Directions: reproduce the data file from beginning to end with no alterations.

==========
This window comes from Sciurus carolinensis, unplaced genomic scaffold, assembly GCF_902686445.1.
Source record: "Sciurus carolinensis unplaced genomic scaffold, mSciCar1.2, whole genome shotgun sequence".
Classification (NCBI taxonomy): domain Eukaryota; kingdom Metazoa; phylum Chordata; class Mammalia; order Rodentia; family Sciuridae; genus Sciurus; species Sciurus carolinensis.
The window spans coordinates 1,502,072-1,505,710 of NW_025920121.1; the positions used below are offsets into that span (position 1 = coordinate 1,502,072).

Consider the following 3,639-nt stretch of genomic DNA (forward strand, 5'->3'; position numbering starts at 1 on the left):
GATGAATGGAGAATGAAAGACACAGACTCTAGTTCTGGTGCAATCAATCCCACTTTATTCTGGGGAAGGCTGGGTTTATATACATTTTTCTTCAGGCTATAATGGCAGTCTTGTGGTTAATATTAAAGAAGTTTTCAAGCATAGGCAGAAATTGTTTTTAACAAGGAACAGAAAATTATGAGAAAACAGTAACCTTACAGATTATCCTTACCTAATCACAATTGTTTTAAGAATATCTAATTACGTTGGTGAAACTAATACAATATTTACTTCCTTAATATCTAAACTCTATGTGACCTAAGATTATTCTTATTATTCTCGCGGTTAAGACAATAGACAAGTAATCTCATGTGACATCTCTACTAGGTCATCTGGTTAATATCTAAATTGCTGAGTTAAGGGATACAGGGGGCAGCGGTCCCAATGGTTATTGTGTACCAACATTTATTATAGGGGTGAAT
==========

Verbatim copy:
This window comes from Sciurus carolinensis, unplaced genomic scaffold, assembly GCF_902686445.1.
Source record: "Sciurus carolinensis unplaced genomic scaffold, mSciCar1.2, whole genome shotgun sequence".
Classification (NCBI taxonomy): domain Eukaryota; kingdom Metazoa; phylum Chordata; class Mammalia; order Rodentia; family Sciuridae; genus Sciurus; species Sciurus carolinensis.
The window spans coordinates 1,502,072-1,505,710 of NW_025920121.1; the positions used below are offsets into that span (position 1 = coordinate 1,502,072).

Consider the following 3,639-nt stretch of genomic DNA (forward strand, 5'->3'; position numbering starts at 1 on the left):
GATGAATGGAGAATGAAAGACACAGACTCTAGTTCTGGTGCAATCAATCCCACTTTATTCTGGGGAAGGCTGGGTTTATATACATTTTTCTTCAGGCTATAATGGCAGTCTTGTGGTTAATATTAAAGAAGTTTTCAAGCATAGGCAGAAATTGTTTTTAACAAGGAACAGAAAATTATGAGAAAACAGTAACCTTACAGATTATCCTTACCTAATCACAATTGTTTTAAGAATATCTAATTACGTTGGTGAAACTAATACAATATTTACTTCCTTAATATCTAAACTCTATGTGACCTAAGATTATTCTTATTATTCTCGCGGTTAAGACAATAGACAAGTAATCTCATGTGACATCTCTACTAGGTCATCTGGTTAATATCTAAATTGCTGAGTTAAGGGATACAGGGGGCAGCGGTCCCAATGGTTATTGTGTACCAACATTTATTATAGGGGTGAAT